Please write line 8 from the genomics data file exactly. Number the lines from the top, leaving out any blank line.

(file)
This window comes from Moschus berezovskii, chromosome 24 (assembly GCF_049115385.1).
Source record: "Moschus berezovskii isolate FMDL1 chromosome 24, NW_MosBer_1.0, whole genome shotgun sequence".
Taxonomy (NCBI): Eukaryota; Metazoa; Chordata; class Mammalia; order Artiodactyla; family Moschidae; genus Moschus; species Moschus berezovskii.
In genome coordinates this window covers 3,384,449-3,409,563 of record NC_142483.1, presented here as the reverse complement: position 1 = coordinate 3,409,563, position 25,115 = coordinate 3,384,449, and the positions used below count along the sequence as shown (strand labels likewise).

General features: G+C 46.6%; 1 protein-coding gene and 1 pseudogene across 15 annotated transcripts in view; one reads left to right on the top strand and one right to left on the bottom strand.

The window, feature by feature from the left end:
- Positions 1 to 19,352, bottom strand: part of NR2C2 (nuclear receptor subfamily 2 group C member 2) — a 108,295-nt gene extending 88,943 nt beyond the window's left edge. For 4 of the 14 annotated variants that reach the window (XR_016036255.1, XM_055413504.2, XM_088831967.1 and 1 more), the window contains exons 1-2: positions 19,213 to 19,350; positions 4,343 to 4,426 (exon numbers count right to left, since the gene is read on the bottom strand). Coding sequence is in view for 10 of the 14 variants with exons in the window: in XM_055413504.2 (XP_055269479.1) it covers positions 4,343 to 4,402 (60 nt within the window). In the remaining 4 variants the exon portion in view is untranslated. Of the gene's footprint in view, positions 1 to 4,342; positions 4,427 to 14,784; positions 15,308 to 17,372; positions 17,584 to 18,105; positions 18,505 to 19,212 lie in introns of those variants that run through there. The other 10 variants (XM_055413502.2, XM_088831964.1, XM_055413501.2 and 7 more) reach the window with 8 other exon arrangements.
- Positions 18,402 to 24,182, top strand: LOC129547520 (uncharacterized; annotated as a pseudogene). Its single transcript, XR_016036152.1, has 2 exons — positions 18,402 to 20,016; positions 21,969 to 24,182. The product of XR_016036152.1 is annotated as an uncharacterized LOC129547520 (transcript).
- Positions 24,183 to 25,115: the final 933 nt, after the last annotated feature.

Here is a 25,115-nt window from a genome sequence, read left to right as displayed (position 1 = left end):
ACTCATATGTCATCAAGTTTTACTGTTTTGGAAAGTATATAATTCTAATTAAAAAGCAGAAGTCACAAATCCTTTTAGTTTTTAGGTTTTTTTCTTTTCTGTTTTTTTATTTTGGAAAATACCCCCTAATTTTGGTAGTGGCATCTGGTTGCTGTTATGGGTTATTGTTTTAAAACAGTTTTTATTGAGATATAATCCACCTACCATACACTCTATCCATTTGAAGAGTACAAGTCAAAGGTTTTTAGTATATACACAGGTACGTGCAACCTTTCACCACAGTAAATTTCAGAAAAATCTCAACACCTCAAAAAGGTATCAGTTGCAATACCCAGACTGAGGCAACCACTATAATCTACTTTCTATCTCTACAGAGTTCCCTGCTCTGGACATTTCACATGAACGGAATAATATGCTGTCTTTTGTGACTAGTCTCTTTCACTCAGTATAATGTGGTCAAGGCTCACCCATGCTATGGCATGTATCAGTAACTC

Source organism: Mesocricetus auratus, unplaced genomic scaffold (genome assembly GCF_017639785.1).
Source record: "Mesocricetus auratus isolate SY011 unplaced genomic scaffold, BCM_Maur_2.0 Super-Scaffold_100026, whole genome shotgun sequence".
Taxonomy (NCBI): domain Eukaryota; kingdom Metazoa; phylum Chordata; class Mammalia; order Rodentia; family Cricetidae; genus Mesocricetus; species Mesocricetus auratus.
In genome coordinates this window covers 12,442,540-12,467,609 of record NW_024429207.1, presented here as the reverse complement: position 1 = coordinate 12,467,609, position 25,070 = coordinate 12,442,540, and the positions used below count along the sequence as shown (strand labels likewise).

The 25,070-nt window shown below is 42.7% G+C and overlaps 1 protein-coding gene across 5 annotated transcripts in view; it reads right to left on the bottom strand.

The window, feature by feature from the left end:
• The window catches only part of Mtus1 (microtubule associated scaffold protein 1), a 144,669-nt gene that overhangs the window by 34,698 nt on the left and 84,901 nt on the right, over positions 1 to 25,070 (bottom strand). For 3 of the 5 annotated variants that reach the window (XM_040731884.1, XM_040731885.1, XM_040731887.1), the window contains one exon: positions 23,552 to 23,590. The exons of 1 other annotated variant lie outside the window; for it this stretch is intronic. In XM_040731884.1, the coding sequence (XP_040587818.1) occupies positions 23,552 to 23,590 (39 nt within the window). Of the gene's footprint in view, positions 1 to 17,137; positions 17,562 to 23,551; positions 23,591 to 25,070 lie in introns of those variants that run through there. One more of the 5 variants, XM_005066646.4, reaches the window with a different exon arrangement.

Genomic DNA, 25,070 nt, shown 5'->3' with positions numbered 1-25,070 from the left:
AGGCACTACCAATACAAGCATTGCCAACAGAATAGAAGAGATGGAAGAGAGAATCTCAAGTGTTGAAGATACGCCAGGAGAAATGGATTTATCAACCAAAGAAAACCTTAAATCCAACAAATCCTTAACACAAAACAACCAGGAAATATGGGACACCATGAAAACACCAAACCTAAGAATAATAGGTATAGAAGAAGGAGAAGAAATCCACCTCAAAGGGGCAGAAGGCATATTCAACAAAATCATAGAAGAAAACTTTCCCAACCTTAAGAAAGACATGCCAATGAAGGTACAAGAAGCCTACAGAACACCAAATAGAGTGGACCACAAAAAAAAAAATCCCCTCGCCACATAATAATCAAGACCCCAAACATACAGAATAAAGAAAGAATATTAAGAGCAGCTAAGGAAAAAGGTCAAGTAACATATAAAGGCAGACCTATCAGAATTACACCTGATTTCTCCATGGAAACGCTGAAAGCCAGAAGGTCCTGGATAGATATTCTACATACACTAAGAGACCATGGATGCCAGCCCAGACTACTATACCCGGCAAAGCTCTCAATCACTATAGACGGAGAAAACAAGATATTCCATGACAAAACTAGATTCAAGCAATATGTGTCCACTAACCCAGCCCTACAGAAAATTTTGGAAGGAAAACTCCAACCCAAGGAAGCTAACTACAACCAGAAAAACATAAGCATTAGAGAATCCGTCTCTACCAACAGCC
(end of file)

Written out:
- Positions 18,402 to 24,182, top strand: LOC129547520 (uncharacterized; annotated as a pseudogene). Its single transcript, XR_016036152.1, has 2 exons — positions 18,402 to 20,016; positions 21,969 to 24,182. The product of XR_016036152.1 is annotated as an uncharacterized LOC129547520 (transcript).